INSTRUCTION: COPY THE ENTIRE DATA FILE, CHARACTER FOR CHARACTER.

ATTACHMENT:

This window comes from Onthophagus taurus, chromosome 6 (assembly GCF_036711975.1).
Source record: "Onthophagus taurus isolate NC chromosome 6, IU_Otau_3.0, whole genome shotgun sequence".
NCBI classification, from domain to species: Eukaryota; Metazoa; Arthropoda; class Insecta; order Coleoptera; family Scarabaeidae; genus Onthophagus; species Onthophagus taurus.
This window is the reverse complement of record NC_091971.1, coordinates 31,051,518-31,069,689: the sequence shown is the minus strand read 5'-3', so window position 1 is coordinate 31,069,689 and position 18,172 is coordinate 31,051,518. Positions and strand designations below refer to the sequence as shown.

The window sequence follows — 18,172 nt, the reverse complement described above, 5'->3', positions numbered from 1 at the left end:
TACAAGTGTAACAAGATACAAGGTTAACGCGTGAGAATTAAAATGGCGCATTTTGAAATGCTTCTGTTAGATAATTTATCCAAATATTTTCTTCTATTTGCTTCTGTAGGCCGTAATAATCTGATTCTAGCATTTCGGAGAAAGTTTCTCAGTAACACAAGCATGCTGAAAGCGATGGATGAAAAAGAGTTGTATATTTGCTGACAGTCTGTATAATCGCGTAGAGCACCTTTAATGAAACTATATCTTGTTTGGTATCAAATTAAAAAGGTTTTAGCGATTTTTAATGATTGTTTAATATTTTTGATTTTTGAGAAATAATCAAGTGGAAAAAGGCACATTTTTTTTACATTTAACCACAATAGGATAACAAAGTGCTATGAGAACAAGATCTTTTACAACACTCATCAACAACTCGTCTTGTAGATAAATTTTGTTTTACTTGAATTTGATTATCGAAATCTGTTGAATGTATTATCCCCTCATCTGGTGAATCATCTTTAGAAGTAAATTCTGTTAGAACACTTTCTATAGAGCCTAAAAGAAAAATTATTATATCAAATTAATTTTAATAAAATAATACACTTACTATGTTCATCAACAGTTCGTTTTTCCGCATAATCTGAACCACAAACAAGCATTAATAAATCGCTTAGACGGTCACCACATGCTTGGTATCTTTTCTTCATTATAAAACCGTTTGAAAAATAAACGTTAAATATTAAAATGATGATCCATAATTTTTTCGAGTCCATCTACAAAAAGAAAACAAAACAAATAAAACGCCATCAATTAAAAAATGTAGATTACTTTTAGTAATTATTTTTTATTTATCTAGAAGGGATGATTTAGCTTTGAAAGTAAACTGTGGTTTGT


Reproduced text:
This window comes from Onthophagus taurus, chromosome 6 (assembly GCF_036711975.1).
Source record: "Onthophagus taurus isolate NC chromosome 6, IU_Otau_3.0, whole genome shotgun sequence".
NCBI classification, from domain to species: Eukaryota; Metazoa; Arthropoda; class Insecta; order Coleoptera; family Scarabaeidae; genus Onthophagus; species Onthophagus taurus.
This window is the reverse complement of record NC_091971.1, coordinates 31,051,518-31,069,689: the sequence shown is the minus strand read 5'-3', so window position 1 is coordinate 31,069,689 and position 18,172 is coordinate 31,051,518. Positions and strand designations below refer to the sequence as shown.

The window sequence follows — 18,172 nt, the reverse complement described above, 5'->3', positions numbered from 1 at the left end:
TACAAGTGTAACAAGATACAAGGTTAACGCGTGAGAATTAAAATGGCGCATTTTGAAATGCTTCTGTTAGATAATTTATCCAAATATTTTCTTCTATTTGCTTCTGTAGGCCGTAATAATCTGATTCTAGCATTTCGGAGAAAGTTTCTCAGTAACACAAGCATGCTGAAAGCGATGGATGAAAAAGAGTTGTATATTTGCTGACAGTCTGTATAATCGCGTAGAGCACCTTTAATGAAACTATATCTTGTTTGGTATCAAATTAAAAAGGTTTTAGCGATTTTTAATGATTGTTTAATATTTTTGATTTTTGAGAAATAATCAAGTGGAAAAAGGCACATTTTTTTTACATTTAACCACAATAGGATAACAAAGTGCTATGAGAACAAGATCTTTTACAACACTCATCAACAACTCGTCTTGTAGATAAATTTTGTTTTACTTGAATTTGATTATCGAAATCTGTTGAATGTATTATCCCCTCATCTGGTGAATCATCTTTAGAAGTAAATTCTGTTAGAACACTTTCTATAGAGCCTAAAAGAAAAATTATTATATCAAATTAATTTTAATAAAATAATACACTTACTATGTTCATCAACAGTTCGTTTTTCCGCATAATCTGAACCACAAACAAGCATTAATAAATCGCTTAGACGGTCACCACATGCTTGGTATCTTTTCTTCATTATAAAACCGTTTGAAAAATAAACGTTAAATATTAAAATGATGATCCATAATTTTTTCGAGTCCATCTACAAAAAGAAAACAAAACAAATAAAACGCCATCAATTAAAAAATGTAGATTACTTTTAGTAATTATTTTTTATTTATCTAGAAGGGATGATTTAGCTTTGAAAGTAAACTGTGGTTTGT